Kaplan–Meier methods were first used to generate the MSS and OS estimates and pointwise 95% confidence limits by the stage groups. Log-rank tests were used to evaluate the differences of MSS and OS amongst the stage groups. Then, Cox proportional hazard regression analyses were performed with adjustments of the stage group hazard ratios for patient and disease factors. The Schemper-Henderson measure was used to calculate the percent of the variance explained by stage in the Cox regression, which allowed data from censored participants to be used in the assessment of cure prediction [19,20,21]. For our analyses, two-sided statistical significance was determined using a p-value < 0.05.

Statistical analyses were conducted using the SAS software version 9.4 (SAS Institute Inc., Cary, NC).


Baseline characteristics

Of the 9,212 patients initially selected, 2,798 were excluded; patients were most often excluded for prior or concurrent cancer diagnosis (1,276), missing pathology records (438), and in situ melanoma at first diagnosis (386) (Fig. 1). In total, 6,414 patients met the inclusion criteria for analysis. The median age at diagnosis was 61 years (interquartile range [IQR] 49–73) and just over half of the patients were male (51.7%). The most common subtypes of melanoma were superficial spreading (41.9%) and unspecified (31.8%). Melanoma was most often located on the trunk (33.2%) with a median Breslow thickness of 0.8 mm (IQR 0.5–2.0) and an ulceration rate of 16.8% (Table 1).

Stage grouping and reclassification

Of the 6,414 melanomas in our study, 1,365 (21.3%) received a different stage subgroup upon reclassification from TNM7 to TNM8. Within stages I and II, all movement was to lower stage subgroups: 1,056 from IB to IA, and 11 from IIA/B to a lower stage or subgroup. The remaining reclassifications occurred within the stage III subgroupings. Of the 598 stage III melanomas in TNM7, 298 (49.8%) were reclassified in TNM8, 264 (44.1%) of which moved to a higher subgroup. Stage IIIB was the most common subgroup in TNM7 (219 cases; 36.6%) whereas stage IIIC was the most common subgroup in TNM8 (325 cases; 54.3%). Stage IIIC had the highest conservation between TNM7 and TNM8 with 75.8% of cases remaining IIIC. Stage IIIB had the lowest conservation, with only 24.7% of cases remaining unchanged. All 39 TNM8 stage IIID cases were originally TNM7 stage IIIC (see Additional file 1).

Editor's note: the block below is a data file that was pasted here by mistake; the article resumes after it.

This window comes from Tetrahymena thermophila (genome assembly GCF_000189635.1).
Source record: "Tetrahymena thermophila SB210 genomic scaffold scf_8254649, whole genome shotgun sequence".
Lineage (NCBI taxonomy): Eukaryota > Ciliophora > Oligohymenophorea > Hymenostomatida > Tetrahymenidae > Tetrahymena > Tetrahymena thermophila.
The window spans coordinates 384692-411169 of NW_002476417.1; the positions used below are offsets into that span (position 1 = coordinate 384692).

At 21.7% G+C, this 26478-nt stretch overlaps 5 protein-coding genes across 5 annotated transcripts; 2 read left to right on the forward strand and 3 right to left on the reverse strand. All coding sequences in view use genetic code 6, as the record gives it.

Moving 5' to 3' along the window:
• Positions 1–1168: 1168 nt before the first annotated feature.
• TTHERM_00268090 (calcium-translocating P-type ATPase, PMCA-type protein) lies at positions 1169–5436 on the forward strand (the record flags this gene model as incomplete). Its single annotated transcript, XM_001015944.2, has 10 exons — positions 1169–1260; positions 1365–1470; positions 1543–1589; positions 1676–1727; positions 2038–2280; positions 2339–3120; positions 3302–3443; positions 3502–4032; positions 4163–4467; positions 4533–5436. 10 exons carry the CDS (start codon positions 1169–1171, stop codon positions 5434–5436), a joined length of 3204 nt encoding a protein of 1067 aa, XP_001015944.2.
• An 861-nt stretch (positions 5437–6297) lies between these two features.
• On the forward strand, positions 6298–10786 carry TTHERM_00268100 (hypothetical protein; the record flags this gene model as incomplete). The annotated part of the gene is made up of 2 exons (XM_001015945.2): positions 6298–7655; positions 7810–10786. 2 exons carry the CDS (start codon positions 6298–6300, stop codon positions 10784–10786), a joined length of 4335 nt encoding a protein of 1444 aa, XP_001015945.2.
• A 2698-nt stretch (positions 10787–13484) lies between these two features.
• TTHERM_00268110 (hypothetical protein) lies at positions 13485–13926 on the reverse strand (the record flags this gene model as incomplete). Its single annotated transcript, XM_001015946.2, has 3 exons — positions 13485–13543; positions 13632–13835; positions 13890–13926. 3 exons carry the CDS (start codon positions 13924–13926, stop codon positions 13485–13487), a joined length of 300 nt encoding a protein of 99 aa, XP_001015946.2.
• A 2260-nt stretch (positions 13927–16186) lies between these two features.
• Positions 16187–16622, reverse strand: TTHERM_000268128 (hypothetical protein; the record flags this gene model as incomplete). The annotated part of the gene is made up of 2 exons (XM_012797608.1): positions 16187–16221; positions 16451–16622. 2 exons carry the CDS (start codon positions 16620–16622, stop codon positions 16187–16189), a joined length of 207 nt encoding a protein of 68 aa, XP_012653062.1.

Melanoma-specific survival

The Kaplan–Meier MSS curves according to the TNM 7th and 8th edition can be found in Figs. 2A and B, respectively. Patients were followed for an average of 4.60 years, with 5,916 patients censored at 5 years for the MSS analysis. Notable changes in MSS between TNM7 and TNM8 were present for stage IB and stages IIIA/B/C disease. Compared to TNM7, TNM8 stage IB experienced a modest decrease in 2-year and 5-year MSS, while TNM8 stages IIIA/C experienced a 3–16 percentile point increase in 2-year and 5-year MSS.

Fig. 2
figure 2

Melanoma-specific survival (MSS) for the TNM (A) 7th edition and (B) 8th edition

Several of the TNM8 Kaplan–Meier curves (Fig. 2B) cross. 2-year and 5-year MSS for stage IIIA was greater than stage IIA, IIB, and IIC. TNM8 stage IIIB also had a 2-year and 5-year MSS greater than stage IIC. MSS decreased for each stage from IA-IIC and from IIIA-IIID (Table 2). Among stage III, there was wide separation of subgroups. Stage IIIA had the best survival followed by IIIB, IIIC, and IIID. The confidence limits for stage IIID and stage IV overlap at the 2-year and 5-year point estimates.

Table 2 2-year and 5-year melanoma-specific survival and 95% confidence interval (CI) for each stage of the 7th and 8th edition TNM melanoma staging system

For the OS analysis, the Kaplan–Meier curves followed similar trends, with 5,398 patients censored at 5 years (see Additional file 2). There was an improved 2-year and 5-year OS for TNM8 stage IIIA/B/C compared to TNM7 stage IIIA/B/C. Similarly, the 2-year and 5-year OS for TNM8 stage IIIA was greater than stage IIA, IIB, and IIC. The 2-year and 5-year OS for stage IIID was again overlapping with stage IV (see Additional file 3).

Cox regression model & hazard ratios

The Cox regression model for the TNM8 staging system demonstrated that hazard ratios (HRs) for stages IA-IIB were lower than the reference (IIC), and HRs for stages IIIC-IV were higher than the reference, indicating a superior and inferior MSS, respectively. The wide spread of HRs suggests that, once adjusted for patient- and disease-characteristics, the TNM8 staging system appropriately separates prognostically distinct subgroups with respect to MSS. Stage IIIA and IIIB were exceptions. In the case of IIIA, the HR was smaller than the IIC reference group, despite being a higher stage (HR 0.28 [95% Confidence Interval {CI} 0.14–0.56]). In the case of IIIB, the HR was similar in magnitude to the reference group (HR 0.86 [ 95% CI 0.54–1.36]). The HR increased sequentially with each stage from IA-IIC and IIIA-IIID as the MSS declined (Table 3). The introduction of stage IIID led to a reduction in HR for stages IIIA/B/C, with stage IIIC having the largest decrease.